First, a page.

Huskers need to work out kinks in new offense

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LINCOLN, Neb. (AP) -- Forget the numbers Taylor Martinez put up. His big day couldn't disguise the kinks that showed up in the debut of Nebraska's new offense.

The 10th-ranked Cornhuskers could get away with it against Chattanooga in a 40-7 win Saturday.

They won't get away with it in less than a month when they begin their first run through the Big Ten at Wisconsin. There are three games in between, starting with this week's home game against Fresno State.

"We have a lot to do, and everyone knows that," said freshman Tyler Moore, among four first-time starters on the offensive line.

First-year offensive coordinator Tim Beck installed a no-huddle system that features a lot of triple-option and short passes.

Martinez, the second-year starting quarterback, is given a lot of freedom to audible and freelance. Like last year, he was off and running at the first sign of trouble in pass protection. He rushed for 135 yards and three touchdowns and was 11 of 22 for 116 yards passing.

"He managed our football team. His ball security was good. His decisions were good," Beck said. "If he plays within the offense, he'll get the statistics."

Martinez bailed out his offensive line, which was forced to go with so many young players because of a rash of injuries in preseason camp. The running game between the tackles was almost non-existent against a Mocs' defense that crowded the line of scrimmage.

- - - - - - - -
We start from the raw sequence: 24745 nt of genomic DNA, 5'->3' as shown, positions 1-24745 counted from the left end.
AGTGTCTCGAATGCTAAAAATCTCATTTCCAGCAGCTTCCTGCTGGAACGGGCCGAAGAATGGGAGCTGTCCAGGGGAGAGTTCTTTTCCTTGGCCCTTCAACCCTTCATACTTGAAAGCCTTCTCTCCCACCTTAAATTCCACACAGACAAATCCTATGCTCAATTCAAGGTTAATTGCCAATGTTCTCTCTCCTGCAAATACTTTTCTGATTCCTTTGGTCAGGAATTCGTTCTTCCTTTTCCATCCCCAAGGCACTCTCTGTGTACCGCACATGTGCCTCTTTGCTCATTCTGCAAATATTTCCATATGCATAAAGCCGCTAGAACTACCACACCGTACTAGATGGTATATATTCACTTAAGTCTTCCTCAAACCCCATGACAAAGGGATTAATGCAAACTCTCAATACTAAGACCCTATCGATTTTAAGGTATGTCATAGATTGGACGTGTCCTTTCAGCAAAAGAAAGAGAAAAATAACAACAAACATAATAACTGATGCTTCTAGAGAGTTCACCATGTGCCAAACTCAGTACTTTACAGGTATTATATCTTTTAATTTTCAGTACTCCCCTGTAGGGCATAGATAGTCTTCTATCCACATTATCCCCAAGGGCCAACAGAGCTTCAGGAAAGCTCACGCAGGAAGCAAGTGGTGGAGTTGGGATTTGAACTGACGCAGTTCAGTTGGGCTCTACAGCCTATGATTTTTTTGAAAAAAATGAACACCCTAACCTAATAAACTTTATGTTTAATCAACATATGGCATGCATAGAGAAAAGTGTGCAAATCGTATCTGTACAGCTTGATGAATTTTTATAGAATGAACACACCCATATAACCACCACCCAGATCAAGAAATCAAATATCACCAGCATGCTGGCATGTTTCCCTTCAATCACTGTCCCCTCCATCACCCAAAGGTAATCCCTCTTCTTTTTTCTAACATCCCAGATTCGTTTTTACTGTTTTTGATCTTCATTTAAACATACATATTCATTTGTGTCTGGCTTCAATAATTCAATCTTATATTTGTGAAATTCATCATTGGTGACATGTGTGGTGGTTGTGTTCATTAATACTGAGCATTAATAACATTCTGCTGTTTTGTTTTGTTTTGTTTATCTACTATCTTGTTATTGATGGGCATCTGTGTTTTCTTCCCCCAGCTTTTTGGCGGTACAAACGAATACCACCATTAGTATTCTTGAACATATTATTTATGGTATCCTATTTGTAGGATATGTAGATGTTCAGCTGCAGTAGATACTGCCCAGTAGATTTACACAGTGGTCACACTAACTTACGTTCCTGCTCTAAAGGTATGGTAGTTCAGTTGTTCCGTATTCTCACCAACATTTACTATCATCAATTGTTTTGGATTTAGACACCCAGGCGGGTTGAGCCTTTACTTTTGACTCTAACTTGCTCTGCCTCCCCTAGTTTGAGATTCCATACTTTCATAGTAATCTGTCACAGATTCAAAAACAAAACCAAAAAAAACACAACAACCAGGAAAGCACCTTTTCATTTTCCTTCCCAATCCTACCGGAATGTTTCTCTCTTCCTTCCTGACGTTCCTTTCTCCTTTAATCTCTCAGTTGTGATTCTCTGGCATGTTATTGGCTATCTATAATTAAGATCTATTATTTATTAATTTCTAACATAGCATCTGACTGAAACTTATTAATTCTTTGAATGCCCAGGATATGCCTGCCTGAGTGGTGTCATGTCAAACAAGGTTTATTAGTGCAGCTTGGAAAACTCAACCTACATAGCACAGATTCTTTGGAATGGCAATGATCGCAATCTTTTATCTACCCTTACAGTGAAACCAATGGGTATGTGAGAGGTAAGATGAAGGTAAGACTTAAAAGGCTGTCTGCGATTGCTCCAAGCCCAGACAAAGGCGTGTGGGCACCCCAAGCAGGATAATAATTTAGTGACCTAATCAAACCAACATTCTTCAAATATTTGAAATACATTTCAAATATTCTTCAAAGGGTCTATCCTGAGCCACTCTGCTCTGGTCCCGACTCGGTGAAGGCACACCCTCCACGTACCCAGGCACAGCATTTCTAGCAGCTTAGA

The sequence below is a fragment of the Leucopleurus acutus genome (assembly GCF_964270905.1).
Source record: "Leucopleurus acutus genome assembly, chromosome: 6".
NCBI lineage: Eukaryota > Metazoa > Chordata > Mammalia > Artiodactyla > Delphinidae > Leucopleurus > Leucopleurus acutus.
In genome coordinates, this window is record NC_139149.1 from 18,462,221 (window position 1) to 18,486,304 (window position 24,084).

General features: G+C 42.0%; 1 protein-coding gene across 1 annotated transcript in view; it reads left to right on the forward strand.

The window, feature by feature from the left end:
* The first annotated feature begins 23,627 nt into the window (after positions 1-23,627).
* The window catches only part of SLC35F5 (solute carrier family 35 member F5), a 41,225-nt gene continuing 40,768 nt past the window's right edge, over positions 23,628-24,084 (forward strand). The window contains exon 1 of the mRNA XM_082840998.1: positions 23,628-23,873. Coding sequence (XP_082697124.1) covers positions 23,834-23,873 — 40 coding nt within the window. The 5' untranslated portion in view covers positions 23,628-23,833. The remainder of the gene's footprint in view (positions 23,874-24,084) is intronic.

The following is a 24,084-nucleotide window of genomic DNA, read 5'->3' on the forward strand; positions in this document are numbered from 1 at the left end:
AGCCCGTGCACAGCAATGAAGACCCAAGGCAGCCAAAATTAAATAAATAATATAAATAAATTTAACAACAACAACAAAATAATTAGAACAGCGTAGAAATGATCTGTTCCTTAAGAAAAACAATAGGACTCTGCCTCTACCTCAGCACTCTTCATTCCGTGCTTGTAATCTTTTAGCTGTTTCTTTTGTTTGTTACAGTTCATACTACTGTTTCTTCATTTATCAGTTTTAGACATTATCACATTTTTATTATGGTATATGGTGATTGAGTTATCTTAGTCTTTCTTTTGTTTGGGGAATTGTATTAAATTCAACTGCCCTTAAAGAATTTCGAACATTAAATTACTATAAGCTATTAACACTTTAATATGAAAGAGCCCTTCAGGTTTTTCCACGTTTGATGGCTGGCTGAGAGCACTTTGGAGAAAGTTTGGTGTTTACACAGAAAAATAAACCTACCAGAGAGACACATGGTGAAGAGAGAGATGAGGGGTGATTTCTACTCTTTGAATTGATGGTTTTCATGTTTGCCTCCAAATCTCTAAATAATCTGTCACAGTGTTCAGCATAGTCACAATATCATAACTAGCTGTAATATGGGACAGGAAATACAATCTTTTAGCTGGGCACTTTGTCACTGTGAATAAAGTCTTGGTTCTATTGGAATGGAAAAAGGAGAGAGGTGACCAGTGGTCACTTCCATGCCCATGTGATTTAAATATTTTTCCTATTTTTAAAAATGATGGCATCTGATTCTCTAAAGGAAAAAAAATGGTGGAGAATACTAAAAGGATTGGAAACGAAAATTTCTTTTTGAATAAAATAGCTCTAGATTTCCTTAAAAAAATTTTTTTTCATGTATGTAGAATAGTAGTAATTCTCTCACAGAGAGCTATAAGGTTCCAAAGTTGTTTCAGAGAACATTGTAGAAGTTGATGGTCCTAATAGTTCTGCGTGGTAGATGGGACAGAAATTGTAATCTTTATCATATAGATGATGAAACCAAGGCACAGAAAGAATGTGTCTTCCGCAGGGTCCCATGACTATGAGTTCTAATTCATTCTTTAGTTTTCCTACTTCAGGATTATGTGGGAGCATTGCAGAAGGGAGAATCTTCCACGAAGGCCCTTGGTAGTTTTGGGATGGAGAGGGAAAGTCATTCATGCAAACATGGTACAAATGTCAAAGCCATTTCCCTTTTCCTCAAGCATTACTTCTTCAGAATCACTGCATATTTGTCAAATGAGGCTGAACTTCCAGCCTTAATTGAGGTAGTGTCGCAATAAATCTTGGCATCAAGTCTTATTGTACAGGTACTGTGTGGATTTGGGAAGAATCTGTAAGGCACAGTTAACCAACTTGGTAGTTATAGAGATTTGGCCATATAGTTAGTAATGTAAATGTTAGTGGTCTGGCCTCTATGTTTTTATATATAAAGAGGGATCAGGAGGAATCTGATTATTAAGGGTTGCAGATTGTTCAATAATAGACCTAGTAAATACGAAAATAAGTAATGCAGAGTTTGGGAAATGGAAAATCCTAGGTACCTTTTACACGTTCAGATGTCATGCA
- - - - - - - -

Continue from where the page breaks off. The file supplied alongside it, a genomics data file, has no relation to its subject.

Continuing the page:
Nebraska averaged 2 yards on first downs, not counting Martinez's 47-yard touchdown run in the third quarter.

The Huskers converted 9 of 18 third downs. On all but four, they needed at least 6 yards. They faced third-and-10 or longer seven times.

"We never were able to feel comfortable in certain situations," Beck said. "It felt like we were always playing behind the chains and always had to try to make a play on second and third downs."

Though Rex Burkhead ran for 75 yards, 52 came on one play, an option along the left sideline. He averaged only 2.3 yards on his other 10 carries.

The passing game also showed flaws. First-time starter Quincy Enunwa caught four balls for 58 yards, but the top returning receiver, Brandon Kinnie, had two drops. Martinez also continues to struggle with throwing behind receivers.

Beck said there is an opportunity for rapid improvement.

The only turnover was a fumble by backup quarterback Brion Carnes in the fourth quarter. Five true freshmen played on offense, including three running backs.

Braylon Heard and Aaron Green combined for five carries for 19 yards, and fellow I-back Ameer Abdullah returned five punts, including one for 28 yards. Receiver Jamal Turner caught a pass for 19 yards, and Moore became the first true freshman to start an opener on the offensive line.

"You're dealing with a young football team, and you don't know how they're going to come out," Beck said. "I think early on, watching from the press box, you could tell there was some nervousness in them. They settled down. I don't think that's an excuse. That's a fact we settled down, but still I don't think we executed as well as we could."

Beck said he also needs to become more polished as a play-caller.

"I did some things during the game, pounding my head against the wall saying we're going to work on a certain play and I just kept running it because I want live work at it," he said. "It probably wasn't very smart on my part, but I'm stubborn sometimes and I said we're going to run this play and get it right and I kept calling it."

Coach Bo Pelini said the opener gave the team a benchmark for where it needs to improve.

"I told the guys in the locker room that now is the time to roll up your sleeves and go to work," he said.